Hot answers tagged

3

A basis of convex functions is a tricky concept. Convexity is not closed under operations over vector spaces: a linear superposition of convex functions does not have to be convex (in fact, it most likely isn't). So... the entire formalism of vector spaces (Hilbert spaces actually) goes through the window and the concept of a basis doesn't make much sense. ...


2

Yes. By Cauchy's inequality, \begin{align*} (S+\#A)^2 = \bigg( \sum_{h=0}^{N-1} |\hat A(h)| \bigg)^2 &\le \bigg( \sum_{h=0}^{N-1} |\hat A(h)|^2 \bigg) \bigg( \sum_{h=0}^{N-1} 1^2 \bigg) \\ &= N \sum_{h=0}^{N-1} |\hat A(h)|^2 \\ &= N^2 \sum_{a\in A} 1^2 = N^2 \#A, \end{align*} where the last line follows by Plancherel's theorem applied to $x_a = 1$...


2

This is valid, so long as $|f(t)|=O(e^{b_-t})$ as $t\to\infty$ and $|f(t)|=O(e^{b_+t})$ as $t\to-\infty$ with $b_-<b_+$. Then $f(t)e^{bt}\in L^1(-\infty,\infty), \forall b\in(b_-,b_+)$ and the complex Fourier transform converges. Under this condition, the Fourier transform is analytic in $\omega=a+ib,\, a,b\in\mathbb R$ if $f(t)$ has finite number of ...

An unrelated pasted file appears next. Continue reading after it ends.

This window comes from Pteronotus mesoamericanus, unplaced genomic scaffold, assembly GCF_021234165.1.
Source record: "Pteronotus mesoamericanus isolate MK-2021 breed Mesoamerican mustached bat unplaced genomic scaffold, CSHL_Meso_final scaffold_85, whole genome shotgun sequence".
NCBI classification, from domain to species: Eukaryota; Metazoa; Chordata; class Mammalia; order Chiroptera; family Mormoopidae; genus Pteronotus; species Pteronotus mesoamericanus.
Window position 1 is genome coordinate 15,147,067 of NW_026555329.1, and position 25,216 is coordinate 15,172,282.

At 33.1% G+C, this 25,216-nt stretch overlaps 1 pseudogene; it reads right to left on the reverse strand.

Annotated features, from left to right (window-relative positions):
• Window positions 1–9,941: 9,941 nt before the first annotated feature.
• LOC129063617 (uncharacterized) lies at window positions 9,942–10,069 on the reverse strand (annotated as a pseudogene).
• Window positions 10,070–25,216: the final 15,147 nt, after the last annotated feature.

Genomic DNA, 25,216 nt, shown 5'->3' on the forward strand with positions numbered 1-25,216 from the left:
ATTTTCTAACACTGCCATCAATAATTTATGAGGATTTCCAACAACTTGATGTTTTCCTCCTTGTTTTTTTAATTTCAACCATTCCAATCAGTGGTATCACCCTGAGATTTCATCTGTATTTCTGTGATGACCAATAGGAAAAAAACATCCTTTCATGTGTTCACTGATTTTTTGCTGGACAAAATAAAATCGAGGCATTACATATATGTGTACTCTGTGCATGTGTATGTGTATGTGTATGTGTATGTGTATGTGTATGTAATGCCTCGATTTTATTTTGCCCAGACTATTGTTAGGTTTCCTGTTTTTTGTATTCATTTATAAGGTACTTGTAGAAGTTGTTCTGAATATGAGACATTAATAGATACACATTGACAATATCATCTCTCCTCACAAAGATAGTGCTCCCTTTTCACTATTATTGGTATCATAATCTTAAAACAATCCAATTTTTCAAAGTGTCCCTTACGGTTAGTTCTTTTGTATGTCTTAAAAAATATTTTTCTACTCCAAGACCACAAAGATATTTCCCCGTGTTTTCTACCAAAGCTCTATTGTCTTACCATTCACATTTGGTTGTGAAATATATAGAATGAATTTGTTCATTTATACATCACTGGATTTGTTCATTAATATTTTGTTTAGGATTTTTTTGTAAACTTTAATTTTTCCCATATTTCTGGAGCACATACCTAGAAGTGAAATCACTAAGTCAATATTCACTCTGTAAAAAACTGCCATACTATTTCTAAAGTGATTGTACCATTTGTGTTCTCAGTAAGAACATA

1

First, note that \begin{align} \|\sin-\cos\|^2&=\|\sin(x)\|^2+2\langle\sin,\cos\rangle+\|\cos\|^2 \\ & =\|\sin\|^2+\|\cos\|^2 \\ & = \|1\|^2=\pi. \end{align} You want $$ \|f-\sin\|+\|f-\cos\| \le \frac{2}{3}\sqrt{\pi}+\frac{1}{3}\sqrt{\pi}=\sqrt{\pi} $$ If you have the above, then $$ \sqrt{\pi}=\|\sin-\cos\| \le \|\sin-f\|+\|...


1

If $f(x)$ is real-valued, take $\dfrac{1}{3}$ times the first inequality plus $\dfrac{2}{3}$ times the second inequality to get: $$\int_{0}^{\pi}\dfrac{1}{3}(f(x)-\sin x)^2+\dfrac{2}{3}(f(x)-\cos x)^2\,dx \le \dfrac{1}{3} \cdot \dfrac{4\pi}{9} + \dfrac{2}{3}\cdot\dfrac{\pi}{9}$$ $$\int_{0}^{\pi}\left[f(x)^2-2f(x)\left(\dfrac{1}{3}\sin x - \dfrac{2}{3}\cos ...


1

I saw this proof in an extract of the College Mathematics Journal. Consider the Integeral : $I$ = $\int_0^{\pi/2}ln(2cosx)dx$ From $2\cos(x)$ = $e^{ix}$ + $e^{-ix}$ , we have: $\int_0^{\pi/2}In(e^{ix}$ + $e^{-ix})dx$ = $\int_0^{\pi/2}In(e^{ix}(1 + e^{-2ix}))dx$ =$\int_0^{\pi/2}ixdx$ + $\int_0^{\pi/2}In(1 + e^{-2ix})dx$ The Taylor series expansion of ...



Only top voted, non community-wiki answers of a minimum length are eligible